21. [caption width="640"] An amendment regulating internet gambling introduced by Rosita Youngblood was tacked onto a bill regulating fantasy sports in Pennsylvania[/caption] Online poker went 2-for-2 on Wednesday. After the California Assembly Appropriations Committee approved a bill regulating online poker out West, attention turned to the other end of the US, where the PennsylvaniaHouse approved an amendment to a bill regulating daily fantasy sports. The significance: that amendment regulates online gaming, including poker. "It's terrific news. We look forward to the full bill passing the House," Poker Players Alliance Vice President Rich Muny said. "We look forward to positive Senate action as well. The bill already has momentum in the House. Next, it'll go to the Senate. Everyone in Pennsylvania should contact their lawmakers so we can get this done." House member Rosita Youngblood introduced the amendment, A08734, after a 45-minute recess around 6:30pm ET on Wednesday night. The rider was approved by a 115-80 vote and is an amendment to House Bill 2150, which would regulate fantasy sports in Pennsylvania. Now, at least in the Keystone State, the fates of online poker and fantasy sports are tied together. "In some states, DFS and poker will be tied," Muny said. "In other states, poker will be tied to other forms of gaming. Every state will be its own thing. We all have to understand the politics of each state." Earlier in the day, an amendment introduced by George Dunbar, A08621, to the same House Bill failed by a 116-79 vote. There was no debate about Youngblood's amendment, which essentially took Dunbar's amendment and eliminated the expansion of video game terminals, or VGTs, a hot-stove issue. In fact, discussion of Dunbar's bill was nearly exclusively about VGTs, namely how they might improve the quality of life in areas where they're located, how many should be allowed, and where they should be placed. There was also talk about how much of a negative impact VGTs would have on a fairly predictable source of revenue in casinos and lottery. It also seemed that a vote on the Dunbar amendment was going to be rather uninformed no matter what the outcome, as House memberSteve Samuelson said the 183-page amendment was not available until 10:00 this morning, leaving House members with little time to review. "Consequently, I have 183 questions," Samuelson said. Samuelson added that there's already internet gambling going on in Pennsylvania. "You have to be concerned about who is going to be doing internet gambling," he said. He also expressed concern over internet gambling safeguards, prohibition on gifts, the age of people working for iGaming sites, and the effects on the lottery and its beneficiaries. There seemed to be a lack of opposition to regulating fantasy sports, which could bode well for the long-term outlook for internet gambling and online poker in Pennsylvania. Take House member William Kortz, who said House Bill 2150 "regulates the fantasy sports industry, which is what we need to do… It's time to make this happen... I don't want to raise broad-base taxes. This would help us raise some much-needed revenue." Specifically, Dunbar explained that the House Bill will raise $1 million to $5 million per year from fantasy sports, while other components of it (not VGTs) would raise $250 million annually. Internet gaming and internet poker would be limited to licensed casinos in Pennsylvania. "I'm pro-gaming," Dunbar said. "For several sessions, I've pushed for legislation for internet gaming and internet poker. I've always viewed the need for this legislation as consumer protection. Internet gaming is going on right now. It's unregulated and un-taxed… We also get the cherry on top in additional revenues." "This is much like prohibition," he added. "If we vote this legislation down, it won't stop illegal gambling. This is just going to go offshore. It already is offshore." He emphasized that it's a bill that's really about consumer protection, echoing other champions of the industry over the years. Now, the online poker community will await a vote on House Bill 2150. No timeline is available.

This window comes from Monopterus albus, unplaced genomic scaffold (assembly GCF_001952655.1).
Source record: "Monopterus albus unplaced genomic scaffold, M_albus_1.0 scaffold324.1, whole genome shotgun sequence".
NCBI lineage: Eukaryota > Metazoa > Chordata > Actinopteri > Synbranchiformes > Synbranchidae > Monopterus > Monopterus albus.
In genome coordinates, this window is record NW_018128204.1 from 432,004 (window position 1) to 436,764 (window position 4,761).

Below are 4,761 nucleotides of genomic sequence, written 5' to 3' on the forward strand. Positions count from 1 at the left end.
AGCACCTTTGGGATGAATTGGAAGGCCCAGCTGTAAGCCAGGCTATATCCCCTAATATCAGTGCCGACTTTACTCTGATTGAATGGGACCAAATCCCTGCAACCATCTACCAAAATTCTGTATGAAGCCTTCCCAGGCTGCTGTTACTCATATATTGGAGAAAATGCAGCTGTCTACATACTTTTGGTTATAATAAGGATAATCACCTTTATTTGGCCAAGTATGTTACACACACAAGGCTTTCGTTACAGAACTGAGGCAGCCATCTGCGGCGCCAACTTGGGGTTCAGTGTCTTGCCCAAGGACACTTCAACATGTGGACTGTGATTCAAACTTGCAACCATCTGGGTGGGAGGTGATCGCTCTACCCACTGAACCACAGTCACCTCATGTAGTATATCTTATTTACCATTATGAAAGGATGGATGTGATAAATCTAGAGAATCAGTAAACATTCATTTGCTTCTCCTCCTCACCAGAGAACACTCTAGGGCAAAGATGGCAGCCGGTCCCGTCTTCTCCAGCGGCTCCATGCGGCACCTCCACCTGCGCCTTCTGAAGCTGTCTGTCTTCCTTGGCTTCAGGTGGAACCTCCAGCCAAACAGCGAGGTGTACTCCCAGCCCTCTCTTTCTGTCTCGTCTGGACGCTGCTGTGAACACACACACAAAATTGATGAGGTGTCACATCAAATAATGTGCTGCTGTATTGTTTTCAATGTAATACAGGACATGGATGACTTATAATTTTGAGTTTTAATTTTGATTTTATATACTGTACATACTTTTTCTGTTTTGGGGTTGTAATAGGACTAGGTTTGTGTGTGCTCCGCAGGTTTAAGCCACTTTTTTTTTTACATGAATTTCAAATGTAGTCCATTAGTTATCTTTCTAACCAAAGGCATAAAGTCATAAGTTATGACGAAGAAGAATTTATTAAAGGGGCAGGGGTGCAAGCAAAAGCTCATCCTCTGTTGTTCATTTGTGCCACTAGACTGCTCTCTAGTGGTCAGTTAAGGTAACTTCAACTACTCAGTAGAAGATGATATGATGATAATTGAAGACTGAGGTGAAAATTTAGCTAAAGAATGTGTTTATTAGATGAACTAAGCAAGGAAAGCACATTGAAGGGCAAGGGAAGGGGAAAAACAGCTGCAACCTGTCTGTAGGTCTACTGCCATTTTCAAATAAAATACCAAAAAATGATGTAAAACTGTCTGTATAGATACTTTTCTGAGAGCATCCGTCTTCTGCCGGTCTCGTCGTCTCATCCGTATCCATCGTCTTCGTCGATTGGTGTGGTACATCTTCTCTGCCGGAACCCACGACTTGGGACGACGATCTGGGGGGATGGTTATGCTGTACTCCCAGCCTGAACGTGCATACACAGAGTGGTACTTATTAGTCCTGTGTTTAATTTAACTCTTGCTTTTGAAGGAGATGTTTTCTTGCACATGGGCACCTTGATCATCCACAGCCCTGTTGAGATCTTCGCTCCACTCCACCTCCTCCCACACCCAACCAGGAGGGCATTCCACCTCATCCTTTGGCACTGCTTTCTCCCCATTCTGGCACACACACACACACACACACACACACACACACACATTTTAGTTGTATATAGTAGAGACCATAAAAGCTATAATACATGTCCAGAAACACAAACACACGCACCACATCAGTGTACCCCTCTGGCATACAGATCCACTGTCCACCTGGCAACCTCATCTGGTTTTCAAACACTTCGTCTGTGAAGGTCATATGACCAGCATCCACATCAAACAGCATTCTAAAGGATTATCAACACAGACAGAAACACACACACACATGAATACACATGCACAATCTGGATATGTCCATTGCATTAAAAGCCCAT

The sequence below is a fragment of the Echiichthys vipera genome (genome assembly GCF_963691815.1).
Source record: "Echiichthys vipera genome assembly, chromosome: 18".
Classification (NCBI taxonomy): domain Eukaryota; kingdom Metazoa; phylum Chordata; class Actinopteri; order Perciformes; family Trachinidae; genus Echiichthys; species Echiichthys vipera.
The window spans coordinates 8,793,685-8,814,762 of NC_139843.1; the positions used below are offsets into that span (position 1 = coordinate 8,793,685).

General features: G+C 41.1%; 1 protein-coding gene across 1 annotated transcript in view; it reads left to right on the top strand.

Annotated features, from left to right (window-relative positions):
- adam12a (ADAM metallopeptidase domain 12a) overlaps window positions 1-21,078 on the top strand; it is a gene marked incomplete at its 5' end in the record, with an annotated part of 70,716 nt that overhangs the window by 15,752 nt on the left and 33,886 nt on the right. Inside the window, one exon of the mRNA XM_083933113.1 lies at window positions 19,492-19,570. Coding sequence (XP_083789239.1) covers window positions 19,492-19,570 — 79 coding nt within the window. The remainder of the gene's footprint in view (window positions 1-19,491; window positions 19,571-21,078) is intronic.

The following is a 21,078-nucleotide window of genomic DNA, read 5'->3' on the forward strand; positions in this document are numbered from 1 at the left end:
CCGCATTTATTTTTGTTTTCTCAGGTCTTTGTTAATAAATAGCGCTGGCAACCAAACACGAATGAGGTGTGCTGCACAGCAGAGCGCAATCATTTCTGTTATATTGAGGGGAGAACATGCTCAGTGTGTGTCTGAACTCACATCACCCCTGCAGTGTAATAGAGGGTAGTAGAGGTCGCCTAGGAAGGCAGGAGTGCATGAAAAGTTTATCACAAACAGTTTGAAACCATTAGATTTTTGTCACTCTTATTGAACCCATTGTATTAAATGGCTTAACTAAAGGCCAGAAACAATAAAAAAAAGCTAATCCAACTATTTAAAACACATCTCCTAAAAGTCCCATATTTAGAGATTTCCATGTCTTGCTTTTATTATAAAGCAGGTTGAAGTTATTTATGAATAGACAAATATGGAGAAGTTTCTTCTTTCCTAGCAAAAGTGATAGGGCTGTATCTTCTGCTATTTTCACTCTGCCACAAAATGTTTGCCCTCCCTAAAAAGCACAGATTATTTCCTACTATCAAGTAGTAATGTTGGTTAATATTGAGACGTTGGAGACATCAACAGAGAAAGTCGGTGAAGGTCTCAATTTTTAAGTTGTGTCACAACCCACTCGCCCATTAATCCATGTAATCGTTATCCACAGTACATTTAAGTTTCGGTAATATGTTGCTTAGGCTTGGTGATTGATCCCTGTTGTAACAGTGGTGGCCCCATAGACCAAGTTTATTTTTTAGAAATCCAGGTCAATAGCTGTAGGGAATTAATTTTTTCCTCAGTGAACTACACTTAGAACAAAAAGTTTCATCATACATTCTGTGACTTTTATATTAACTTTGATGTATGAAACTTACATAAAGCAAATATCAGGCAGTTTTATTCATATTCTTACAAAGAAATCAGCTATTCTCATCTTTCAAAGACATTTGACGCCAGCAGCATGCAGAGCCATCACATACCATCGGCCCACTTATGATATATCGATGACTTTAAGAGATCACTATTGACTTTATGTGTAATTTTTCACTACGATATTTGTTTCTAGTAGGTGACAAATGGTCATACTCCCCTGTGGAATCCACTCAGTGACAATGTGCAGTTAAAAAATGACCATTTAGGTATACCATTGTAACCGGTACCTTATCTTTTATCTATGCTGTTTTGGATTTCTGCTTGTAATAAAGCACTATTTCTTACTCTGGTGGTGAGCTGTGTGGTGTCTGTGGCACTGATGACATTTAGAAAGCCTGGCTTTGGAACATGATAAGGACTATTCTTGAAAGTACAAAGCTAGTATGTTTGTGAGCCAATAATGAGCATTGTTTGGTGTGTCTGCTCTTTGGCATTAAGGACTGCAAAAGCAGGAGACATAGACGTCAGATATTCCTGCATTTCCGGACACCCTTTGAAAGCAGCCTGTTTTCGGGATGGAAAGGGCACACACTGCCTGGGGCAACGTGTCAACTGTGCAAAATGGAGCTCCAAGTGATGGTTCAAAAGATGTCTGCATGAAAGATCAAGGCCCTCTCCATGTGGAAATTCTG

22. [caption width="485"] John Pappas, Executive Director of the Poker Players Alliance[/caption] December capped off a relatively quiet year on the poker legislation front in the US. However, the month itself was fairly eventful. Let's take a look back at what legislative events happened in December, in case you missed it. RAWA Hearing Failures The most significant development at the Federal level in December was a House Oversight Committee hearing entitled "A Casino in Every Smartphone – Law Enforcement Implications." Organized by Committee Chairman Jason Chaffetz (R-UT), the hearing could have been a disaster for online poker. Instead, we may have witnessed the end of an anti-iGaming movement on Capitol Hill. During the hearing, Chaffetz's Republican and Democratic colleagues lashed out at the state's rights implications of Restoring America's Wire Act, or RAWA. The bill, which Chaffetz introduced, decrees that the Wire Act of 1961 applies to all forms of online gambling, including poker, even in the three states that have already legalized it. If passed, it would mean an end to iPoker in the US. Las Vegas Sands CEO Sheldon Adelson is the main driver behind the bill. Rather than a hearing full of fear-mongering like we saw last March, December's hearing was largely a victory for proponents of online poker. As Poker Players Alliance Executive Director John Pappas told PocketFives, "I can't imagine there is tremendous momentum for RAWA coming out of the hearing, but we know Adelson and the money he has will continue to push the issue. I don't think we can let our guard down. We have done an outstanding job, not just the PPA, but the industry, of educating lawmakers about the failures of RAWA and I think that was exposed during the hearing." [caption width="512"] Online gambling opponent Jason Chaffetz[/caption] At one point during December's tilt, Chaffetz was seen in a heated sidebar with another lawmaker. Did the entire affair catch him off-guard? Pappas explained, "He just assumed everyone was on his side. I think he was a little stunned to hear the opposition, even from his own party, saying it doesn't make sense on Tenth Amendment grounds and logical grounds. There wasn't a lot of enthusiasm for it." Close, But No Cigar in Pennsylvania While we may have witnessed the death of RAWA at the Federal level in December, especially given that 2016 is a Presidential election year, there were some developments on the state level last month. Despite much optimism, efforts to regulate internet poker in Pennsylvaniafell short in December. There, a bill from Representative John Payne, HB 649, was withdrawn for the remainder of 2015 last month. [caption width="468"] Pennsylvania State Representative John Payne[/caption] Pappas pointed out, "Pennsylvania is still very much a live wire. The budget negotiations are ongoing and the failure of the most recent effort is probably good for iPoker. We are going to be watching that closely. They're going to be starting on the new budget in the first two weeks of the New Year." In Pennsylvania, the PPA Executive Director could see a scenario where the state's budget includes an earmark for revenue from expanded online gambling, but no authorizing legislation like HB 649. Then, it'll be up to lawmakers to decide what types of online gaming are permitted and what companies can service the market. HB 649 would have allowed the state's 12 brick-and-mortar casinos to partner with an online gaming operator to offer online poker and online casino games to those inside Pennsylvania. California Gains Momentum Another state where we could see action in 2016 is California, the holy grail of online poker markets in the US due to its size. California lawmakers have been closely monitoring revenue results from New Jersey, which has regulated internet gambling, and have a keen eye on PokerStars' impending launch in the Garden State, according to an ABC San Diego story and others in recent weeks. "California is still very much a hope," Pappas told us. "It has been a struggle with competing factions, but we got close last year to some agreements. One of the biggest stumbling blocks has been PokerStars and the bad actor provisions. However, PokerStars being licensed in New Jersey means that issue in California could come off the table. That would only leave the issue of how you deal with the racetracks. I think there's a sincere effort to include them via a license or revenue share. If that works out, California could happen relatively quickly." [caption width="334" align="alignright"] First-year California online poker revenue projections[/caption] In October, PokerStars received a transactional waiver allowing it to operate in New Jersey. No launch date has been given, but Pappas called the development "positive," saying that PokerStars not being considered a "bad actor," at least in New Jersey, means Amaya, Caesars, and MGMcould all ultimately work towards the same goal. Pappas noted that the trio has "a powerful amount of resources to put behind a lobbying effort." Caesars and MGM have largely been pro-iPoker, while Las Vegas Sands and Wynn have not. In late December, it was announced that the California Assembly could tackle online poker as early as this week, according to Online Poker Report. Four-Year Wire Act Anniversary Finally, it has been four years since the US Department of Justice issued a memo saying that the Wire Act only applies to online sports betting, ushering in regulated intrastate online gambling in Nevada, New Jersey, and Delaware. The opinion, which was released two days before Christmas in 2011 in response to inquiries from the New York and Illinois lotteries, has been a hot-button topic for opponents like Chaffetz. "It's not often that a gaming policy is enacted in a single legislative session," Pappas said of the speed at which US regulation at the state level has proceeded since 2011. "It usually takes multiple legislative sessions for gaming policy to become law. We're hopeful that 2016 is better than 2015 and better than the previous year. Getting bills passed is the ultimate goal, but we have to build to that goal first."